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Conserving Wetlands Makes Cents

Conserving Wetlands Makes Cents

by Joel A. Willhoft, Resource Conservationist
Natural Resources Conservation Service
Hays, Kansas

Farming wetlands can be expensive. Inputs such as herbicides and fertilizer are often wasted when a crop is not produced or harvested because of wet and even dry conditions. Even in times of higher grain prices the better economic choice may be to restore or enhance a wetland and save input costs for farming better land.

Wetlands have long been underrated for their many values. They are just now becoming better understood. Among those values are wildlife habitat, water quality, economics, flood reduction, aquifer recharge, and outdoor enjoyment.

The cleansing power of wetlands provides natural pollution control by removing agricultural chemicals, nutrients, and sediments. Wetlands also filter and collect sediment from runoff water, helping prevent mud from clogging lakes and reservoirs farther downstream. And, wetlands store rain water temporarily, allowing it to percolate into the ground or evaporate. The temporary storage reduces peak water flow.

Wetlands are ideal places to hunt and/or watch wildlife, take photographs, and just relax and enjoy nature. They are prime habitats for breeding, nesting, and feeding and cover for invertebrates, insects, amphibians, reptiles, waterfowl, songbirds, and mammals. Up to two-thirds of America’s wild ducks are hatched in prairie pothole marshes. Wetlands in the United States support about 5,000 plant species, 190 species of amphibians, and a third of all native bird species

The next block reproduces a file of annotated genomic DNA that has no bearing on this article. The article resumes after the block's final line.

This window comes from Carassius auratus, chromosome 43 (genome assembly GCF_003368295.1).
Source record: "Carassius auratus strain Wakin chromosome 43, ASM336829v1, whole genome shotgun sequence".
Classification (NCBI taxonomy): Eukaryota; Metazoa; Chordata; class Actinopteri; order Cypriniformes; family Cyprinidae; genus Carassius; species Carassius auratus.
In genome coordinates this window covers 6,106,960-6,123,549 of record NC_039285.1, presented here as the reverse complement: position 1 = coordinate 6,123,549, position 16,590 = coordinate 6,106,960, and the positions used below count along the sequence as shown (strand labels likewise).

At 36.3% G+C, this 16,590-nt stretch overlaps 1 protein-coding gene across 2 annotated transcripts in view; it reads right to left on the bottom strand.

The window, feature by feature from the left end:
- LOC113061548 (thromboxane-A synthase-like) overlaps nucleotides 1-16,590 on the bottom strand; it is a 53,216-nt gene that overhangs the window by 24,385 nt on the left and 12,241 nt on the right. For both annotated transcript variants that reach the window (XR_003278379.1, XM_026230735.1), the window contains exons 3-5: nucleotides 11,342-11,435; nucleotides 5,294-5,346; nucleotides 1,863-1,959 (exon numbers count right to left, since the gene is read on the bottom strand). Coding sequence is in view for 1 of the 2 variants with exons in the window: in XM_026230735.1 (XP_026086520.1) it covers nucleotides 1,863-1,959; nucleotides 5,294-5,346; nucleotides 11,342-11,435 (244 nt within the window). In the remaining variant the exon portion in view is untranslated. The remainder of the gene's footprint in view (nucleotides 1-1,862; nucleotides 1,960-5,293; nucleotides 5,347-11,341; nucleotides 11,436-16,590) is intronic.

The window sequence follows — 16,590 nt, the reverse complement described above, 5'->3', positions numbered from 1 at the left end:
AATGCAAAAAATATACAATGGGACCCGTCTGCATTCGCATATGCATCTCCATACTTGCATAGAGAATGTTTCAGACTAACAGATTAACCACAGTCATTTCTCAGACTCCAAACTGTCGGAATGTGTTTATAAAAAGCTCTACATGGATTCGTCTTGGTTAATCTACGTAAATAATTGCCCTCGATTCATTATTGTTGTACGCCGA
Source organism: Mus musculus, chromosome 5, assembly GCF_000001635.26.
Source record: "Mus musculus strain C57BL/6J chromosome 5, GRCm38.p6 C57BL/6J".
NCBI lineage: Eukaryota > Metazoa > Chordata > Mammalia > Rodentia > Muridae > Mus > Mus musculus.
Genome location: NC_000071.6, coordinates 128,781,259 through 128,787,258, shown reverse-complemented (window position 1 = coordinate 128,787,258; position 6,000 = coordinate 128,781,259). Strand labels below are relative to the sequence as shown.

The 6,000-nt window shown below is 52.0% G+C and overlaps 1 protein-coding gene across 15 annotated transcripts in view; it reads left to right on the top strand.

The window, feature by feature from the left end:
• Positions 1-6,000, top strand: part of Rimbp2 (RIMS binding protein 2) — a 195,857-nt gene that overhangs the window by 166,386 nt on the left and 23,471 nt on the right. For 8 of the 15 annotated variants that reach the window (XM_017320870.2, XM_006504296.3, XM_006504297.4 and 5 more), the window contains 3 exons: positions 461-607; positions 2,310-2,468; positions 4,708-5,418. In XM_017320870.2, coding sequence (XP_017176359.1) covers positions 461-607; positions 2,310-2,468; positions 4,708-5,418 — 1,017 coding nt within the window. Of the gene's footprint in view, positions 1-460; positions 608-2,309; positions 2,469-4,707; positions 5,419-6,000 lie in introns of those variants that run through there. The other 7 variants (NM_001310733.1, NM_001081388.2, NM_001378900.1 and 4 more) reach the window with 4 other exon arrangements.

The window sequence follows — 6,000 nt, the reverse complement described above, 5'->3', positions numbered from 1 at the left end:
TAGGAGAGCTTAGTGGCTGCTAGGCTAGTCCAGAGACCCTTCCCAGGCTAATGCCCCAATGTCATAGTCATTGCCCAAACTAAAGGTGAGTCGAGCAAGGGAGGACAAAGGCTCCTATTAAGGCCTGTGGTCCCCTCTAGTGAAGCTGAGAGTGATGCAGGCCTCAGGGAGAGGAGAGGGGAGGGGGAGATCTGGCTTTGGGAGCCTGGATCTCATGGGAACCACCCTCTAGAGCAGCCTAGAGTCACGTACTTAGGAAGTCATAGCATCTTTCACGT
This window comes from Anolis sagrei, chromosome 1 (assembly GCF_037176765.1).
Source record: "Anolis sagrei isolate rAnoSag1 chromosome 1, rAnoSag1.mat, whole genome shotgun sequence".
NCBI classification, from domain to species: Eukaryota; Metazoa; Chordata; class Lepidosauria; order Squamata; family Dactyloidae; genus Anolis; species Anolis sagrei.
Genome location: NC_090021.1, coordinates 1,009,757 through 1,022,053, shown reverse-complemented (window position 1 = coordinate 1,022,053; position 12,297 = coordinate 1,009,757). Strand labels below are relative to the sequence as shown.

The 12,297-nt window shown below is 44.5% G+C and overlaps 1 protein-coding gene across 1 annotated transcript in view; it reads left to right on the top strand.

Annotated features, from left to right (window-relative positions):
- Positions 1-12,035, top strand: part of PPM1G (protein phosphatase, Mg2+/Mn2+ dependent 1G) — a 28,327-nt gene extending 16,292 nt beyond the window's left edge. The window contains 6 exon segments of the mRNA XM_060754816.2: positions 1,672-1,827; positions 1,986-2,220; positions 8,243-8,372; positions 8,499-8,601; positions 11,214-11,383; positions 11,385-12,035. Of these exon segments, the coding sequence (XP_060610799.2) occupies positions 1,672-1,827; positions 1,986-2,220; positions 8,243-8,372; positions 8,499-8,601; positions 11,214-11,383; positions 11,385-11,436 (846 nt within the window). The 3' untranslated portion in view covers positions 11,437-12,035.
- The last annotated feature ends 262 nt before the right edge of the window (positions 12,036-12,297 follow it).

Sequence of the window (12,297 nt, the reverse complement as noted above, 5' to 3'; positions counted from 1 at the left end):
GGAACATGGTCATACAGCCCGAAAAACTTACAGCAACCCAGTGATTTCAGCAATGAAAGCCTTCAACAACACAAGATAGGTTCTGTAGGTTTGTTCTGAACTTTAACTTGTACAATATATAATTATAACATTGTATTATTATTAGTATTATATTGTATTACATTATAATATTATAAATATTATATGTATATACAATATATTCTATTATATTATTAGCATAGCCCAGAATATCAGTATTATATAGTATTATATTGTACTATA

Most of the time simple restoration practices such as grass planting, tree plantings, silt removal, or properly placed water-control structures are all that is needed to restore or enhance wetlands.

The Natural Resources Conservation Service (NRCS) can assist landowners to achieve improved wetland values by developing wetland improvement strategies in a conservation plan. In addition, there are several programs such as the Conservation Reserve Program, Wildlife Habitat Incentives Program, or the Wetlands Reserve Program where financial assistance, rental payments, or even easement payments can be made to landowners who desire wetland restoration.

For more information about restoring or enhancing your wetland or natural resources conservation, please contact your local NRCS office or conservation district office. The office is located at your local U.S. Department of Agriculture (USDA) Service Center (listed in the telephone book under United States Government or on the internet at offices.usda.gov). More information is also available on the Kansas Web site at www.ks.nrcs.usda.gov. Follow us on Twitter @NRCS_Kansas. USDA is an equal opportunity provider and employer.

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